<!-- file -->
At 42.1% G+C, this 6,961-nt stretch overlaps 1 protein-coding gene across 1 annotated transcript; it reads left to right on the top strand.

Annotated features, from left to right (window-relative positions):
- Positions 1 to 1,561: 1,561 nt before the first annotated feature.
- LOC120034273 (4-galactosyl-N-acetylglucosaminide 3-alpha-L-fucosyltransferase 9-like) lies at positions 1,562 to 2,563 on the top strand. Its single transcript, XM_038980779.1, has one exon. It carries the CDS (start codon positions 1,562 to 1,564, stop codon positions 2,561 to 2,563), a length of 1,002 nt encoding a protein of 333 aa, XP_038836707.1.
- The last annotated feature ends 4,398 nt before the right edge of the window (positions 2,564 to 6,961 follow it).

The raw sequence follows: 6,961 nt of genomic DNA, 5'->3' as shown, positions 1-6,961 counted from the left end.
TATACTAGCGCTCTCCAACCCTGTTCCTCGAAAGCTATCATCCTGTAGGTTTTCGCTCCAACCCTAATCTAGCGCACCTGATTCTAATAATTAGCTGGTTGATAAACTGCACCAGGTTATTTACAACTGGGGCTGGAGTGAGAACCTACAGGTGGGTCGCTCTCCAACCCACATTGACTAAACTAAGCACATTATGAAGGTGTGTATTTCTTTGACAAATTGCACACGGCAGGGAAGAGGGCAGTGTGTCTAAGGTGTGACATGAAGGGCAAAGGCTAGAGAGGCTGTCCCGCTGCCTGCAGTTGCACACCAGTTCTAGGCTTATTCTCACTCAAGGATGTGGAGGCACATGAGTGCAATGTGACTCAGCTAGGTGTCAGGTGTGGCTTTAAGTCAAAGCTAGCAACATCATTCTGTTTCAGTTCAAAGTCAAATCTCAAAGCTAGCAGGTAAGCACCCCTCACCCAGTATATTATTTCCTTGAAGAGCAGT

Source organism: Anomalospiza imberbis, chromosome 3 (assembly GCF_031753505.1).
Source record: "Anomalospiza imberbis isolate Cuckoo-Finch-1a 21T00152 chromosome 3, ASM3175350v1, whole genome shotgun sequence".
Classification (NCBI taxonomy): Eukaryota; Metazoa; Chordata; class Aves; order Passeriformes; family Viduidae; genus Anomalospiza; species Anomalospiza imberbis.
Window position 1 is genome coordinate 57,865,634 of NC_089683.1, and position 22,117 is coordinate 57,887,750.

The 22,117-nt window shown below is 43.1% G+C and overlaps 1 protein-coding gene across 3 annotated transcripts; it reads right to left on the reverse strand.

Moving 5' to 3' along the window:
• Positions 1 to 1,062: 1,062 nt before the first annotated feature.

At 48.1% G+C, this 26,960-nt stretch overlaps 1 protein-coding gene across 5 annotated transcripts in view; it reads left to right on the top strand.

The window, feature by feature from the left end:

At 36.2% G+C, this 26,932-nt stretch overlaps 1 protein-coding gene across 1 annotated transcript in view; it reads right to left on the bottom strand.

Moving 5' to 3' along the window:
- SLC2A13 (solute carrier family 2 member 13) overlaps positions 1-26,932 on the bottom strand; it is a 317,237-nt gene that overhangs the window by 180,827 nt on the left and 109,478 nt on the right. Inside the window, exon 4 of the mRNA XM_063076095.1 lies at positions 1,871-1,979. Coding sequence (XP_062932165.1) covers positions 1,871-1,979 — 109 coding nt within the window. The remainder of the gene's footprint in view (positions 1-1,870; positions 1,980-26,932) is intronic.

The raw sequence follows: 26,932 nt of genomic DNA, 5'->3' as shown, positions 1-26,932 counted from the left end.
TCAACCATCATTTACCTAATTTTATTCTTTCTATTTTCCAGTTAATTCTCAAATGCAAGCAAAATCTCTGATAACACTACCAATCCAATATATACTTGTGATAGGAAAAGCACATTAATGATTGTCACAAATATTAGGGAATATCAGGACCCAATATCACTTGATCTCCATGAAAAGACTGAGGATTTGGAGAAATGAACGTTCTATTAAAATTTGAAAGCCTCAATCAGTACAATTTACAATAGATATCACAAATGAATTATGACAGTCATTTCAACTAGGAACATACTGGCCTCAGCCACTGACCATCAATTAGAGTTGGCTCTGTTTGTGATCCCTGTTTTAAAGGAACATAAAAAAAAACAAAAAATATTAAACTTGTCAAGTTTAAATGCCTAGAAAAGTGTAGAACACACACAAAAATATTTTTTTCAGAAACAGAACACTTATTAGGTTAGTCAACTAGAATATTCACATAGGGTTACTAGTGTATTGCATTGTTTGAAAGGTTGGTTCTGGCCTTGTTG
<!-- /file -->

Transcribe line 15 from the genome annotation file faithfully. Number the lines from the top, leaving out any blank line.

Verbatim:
At 48.1% G+C, this 26,960-nt stretch overlaps 1 protein-coding gene across 5 annotated transcripts in view; it reads left to right on the top strand.